NTH :: Loan pricing guidelines to benefit retail borrowers


RBI’s suggestions include rates based on customers’ risk profile, transparency in how interest is fixed and differential rates for borrowers wanting to prepay
Priya Nair April 21, 2014 Last Updated at 00:14 IST | Business Standard

NTH

If the Reserve Bank of India’s (RBI) draft guidelines on credit pricing are implemented, home loan borrowers will be able to get these at rates depending on their risk profile. Borrowers will know why a certain bank is offering them loans at a particular rate while another is charging more. It will also be easier to shift, especially home loans, from one bank to another.

Last week, RBI released the draft report of its ‘Working group on pricing of credit’. The report tries to address issues like the downward stickiness of interest rates, discriminatory treatment of old borrowers compared to new ones, arbitrary changes in spreads and so on.

“Despite the policy efforts to usher transparency and fairness to the credit pricing framework, there have been certain concerns from the customer service perspective,” says the report. So, how will these guidelines, as and when implemented, help retail borrowers?

One suggestion is that loan rates be based on risk premium of the borrower. This means banks will utilise data from credit information bureaus more dynamically. Currently, credit bureaus give scores to customers based on their default and banks give a score based on their internal ratings. However, this score is largely used for either approving or rejecting the customer. Going forward, each borrower will be given scores by banks based on both internal and external score and the final loan rate will be based on both.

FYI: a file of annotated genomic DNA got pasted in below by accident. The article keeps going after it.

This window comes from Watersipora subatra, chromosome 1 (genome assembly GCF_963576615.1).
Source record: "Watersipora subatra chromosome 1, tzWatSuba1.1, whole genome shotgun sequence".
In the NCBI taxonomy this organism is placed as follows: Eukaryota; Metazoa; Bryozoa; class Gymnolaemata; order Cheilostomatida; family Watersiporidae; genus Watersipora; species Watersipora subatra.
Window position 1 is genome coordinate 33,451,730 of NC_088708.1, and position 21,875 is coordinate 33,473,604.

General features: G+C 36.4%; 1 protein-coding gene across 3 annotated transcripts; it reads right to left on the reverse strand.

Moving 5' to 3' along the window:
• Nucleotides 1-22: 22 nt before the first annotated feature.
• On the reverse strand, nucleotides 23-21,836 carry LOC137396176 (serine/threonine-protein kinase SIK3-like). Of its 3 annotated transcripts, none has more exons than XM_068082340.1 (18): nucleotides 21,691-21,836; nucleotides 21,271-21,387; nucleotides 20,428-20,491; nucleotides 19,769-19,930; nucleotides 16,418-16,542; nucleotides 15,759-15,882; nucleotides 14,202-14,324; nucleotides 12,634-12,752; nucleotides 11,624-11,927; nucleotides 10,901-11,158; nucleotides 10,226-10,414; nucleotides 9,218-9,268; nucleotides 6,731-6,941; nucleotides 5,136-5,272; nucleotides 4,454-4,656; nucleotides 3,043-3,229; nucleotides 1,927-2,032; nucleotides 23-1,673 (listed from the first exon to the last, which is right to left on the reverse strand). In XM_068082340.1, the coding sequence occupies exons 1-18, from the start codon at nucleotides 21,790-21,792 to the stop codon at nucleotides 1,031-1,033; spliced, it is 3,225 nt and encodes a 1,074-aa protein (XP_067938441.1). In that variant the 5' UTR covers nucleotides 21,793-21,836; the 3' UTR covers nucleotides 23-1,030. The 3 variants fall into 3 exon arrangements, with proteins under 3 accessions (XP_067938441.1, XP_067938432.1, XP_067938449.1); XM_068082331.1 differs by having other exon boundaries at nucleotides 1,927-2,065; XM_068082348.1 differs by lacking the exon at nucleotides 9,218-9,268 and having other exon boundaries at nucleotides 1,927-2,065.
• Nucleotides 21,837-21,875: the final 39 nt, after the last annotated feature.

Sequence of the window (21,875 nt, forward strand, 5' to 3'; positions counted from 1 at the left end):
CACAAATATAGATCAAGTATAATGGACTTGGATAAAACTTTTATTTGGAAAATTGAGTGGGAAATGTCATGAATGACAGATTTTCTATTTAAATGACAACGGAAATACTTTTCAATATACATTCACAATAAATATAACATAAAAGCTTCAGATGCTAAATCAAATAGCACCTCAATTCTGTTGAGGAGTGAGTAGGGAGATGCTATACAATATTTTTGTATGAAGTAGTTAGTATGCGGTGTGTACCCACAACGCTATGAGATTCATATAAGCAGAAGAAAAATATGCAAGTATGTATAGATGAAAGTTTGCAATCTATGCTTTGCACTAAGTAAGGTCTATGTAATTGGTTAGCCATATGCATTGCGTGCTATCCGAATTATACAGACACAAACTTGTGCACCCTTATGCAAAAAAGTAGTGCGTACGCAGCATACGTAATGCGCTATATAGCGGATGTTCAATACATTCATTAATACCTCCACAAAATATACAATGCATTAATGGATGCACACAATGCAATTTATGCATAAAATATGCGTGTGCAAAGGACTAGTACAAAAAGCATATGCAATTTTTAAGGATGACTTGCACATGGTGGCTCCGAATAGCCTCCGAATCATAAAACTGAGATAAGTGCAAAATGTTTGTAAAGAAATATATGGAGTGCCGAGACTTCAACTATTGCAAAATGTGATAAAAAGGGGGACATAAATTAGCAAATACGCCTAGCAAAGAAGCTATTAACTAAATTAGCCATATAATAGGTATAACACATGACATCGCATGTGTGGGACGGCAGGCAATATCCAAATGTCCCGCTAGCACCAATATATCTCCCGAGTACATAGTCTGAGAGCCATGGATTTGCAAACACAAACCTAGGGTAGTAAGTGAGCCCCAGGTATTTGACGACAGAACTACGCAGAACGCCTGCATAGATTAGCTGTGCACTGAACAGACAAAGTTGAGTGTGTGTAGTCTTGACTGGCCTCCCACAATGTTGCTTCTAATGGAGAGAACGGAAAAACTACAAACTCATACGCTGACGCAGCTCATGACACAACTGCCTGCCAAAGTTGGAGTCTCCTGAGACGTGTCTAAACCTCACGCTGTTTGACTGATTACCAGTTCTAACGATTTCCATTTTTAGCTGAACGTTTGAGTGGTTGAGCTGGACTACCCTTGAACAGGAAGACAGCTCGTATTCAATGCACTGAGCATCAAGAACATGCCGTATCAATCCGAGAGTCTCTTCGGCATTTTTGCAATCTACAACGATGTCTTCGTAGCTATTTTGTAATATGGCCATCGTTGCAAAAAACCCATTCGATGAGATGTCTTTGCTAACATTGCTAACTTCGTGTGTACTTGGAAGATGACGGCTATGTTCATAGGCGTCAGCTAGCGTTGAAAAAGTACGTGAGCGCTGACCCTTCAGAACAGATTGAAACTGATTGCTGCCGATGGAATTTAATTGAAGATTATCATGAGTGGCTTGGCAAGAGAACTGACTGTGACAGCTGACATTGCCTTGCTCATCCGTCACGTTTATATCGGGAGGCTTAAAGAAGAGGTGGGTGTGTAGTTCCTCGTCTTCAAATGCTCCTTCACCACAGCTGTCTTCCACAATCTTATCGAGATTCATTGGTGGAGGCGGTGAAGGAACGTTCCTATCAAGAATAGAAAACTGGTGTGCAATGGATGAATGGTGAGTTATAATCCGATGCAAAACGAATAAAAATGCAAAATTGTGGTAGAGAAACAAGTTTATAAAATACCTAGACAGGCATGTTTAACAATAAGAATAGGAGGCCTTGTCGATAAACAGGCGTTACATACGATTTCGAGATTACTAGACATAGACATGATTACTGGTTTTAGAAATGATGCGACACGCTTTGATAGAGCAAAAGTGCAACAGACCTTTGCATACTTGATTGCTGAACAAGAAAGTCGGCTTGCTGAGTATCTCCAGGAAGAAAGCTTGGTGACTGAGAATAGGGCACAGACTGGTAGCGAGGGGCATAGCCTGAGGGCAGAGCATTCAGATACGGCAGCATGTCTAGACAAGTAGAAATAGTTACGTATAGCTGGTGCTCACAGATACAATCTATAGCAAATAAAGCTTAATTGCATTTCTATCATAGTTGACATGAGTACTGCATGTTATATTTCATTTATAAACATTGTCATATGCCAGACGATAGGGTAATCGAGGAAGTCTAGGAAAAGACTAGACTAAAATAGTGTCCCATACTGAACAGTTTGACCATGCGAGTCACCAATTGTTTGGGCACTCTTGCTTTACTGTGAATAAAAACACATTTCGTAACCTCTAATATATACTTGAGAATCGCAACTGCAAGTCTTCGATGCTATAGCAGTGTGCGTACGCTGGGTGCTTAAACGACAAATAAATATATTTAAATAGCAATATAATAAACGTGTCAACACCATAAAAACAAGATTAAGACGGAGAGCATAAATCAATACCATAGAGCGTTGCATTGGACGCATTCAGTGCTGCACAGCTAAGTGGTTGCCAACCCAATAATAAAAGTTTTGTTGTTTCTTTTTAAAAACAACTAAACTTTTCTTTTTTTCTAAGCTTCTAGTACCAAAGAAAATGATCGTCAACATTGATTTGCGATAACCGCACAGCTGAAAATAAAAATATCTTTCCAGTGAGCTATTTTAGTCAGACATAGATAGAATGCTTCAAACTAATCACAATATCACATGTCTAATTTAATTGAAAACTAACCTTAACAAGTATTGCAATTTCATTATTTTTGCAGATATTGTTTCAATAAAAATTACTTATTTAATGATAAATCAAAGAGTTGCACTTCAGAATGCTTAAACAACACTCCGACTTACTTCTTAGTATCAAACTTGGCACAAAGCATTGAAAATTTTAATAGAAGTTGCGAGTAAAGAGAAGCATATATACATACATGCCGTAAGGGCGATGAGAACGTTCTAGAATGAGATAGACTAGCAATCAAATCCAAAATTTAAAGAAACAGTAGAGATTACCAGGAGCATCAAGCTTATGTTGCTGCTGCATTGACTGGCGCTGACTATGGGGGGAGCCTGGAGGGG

“Globally, banks are moving toward risk-based pricing. If you consider a client more riskworthy, you should not charge him or her as much as a riskier one. The more number of interest rate buckets you have, the more the risk grading and the better will be risk migration,” says Robin Roy, associate director at PricewaterhouseCoopers.

RBI also says the spread charged to an existing customer cannot be increased, except on account of deterioration in the credit risk profile.

Apart from data on default or delay on repayment of loans, credit bureaus may also look at data such as instances of cheque bouncing and payments to utilities, to determine the scores of borrowers, says a public sector bank (PSB) official. “Banks will now look at data from credit bureaus more dynamically,” he says. But it will take time for bureaus to collect this data, since they don’t do it currently.

Based on the data of instances of default, banks may offer better interest rates to home loan borrowers from a particular industry, the official adds.

Transparency in loan pricing

The guidelines put a lot of emphasis on transparency. For instance, it suggests the spread charged to an existing customer cannot be increased, except on account of deterioration in the credit risk profile. The customer should be informed of this at the time of the contract and this information should be adequately displayed.

Banks should publish interest rates, fees and charges on their websites for transparency, comparability and informed decision making by customers. Banks should also disclose the interest rate range of contracted loans, for the past quarter for different categories of loans along with the mean and median interest rates charged. Fees and charges must be clearly disclosed at the time of account opening and made available to the customers at all times through various communication channels, says RBI.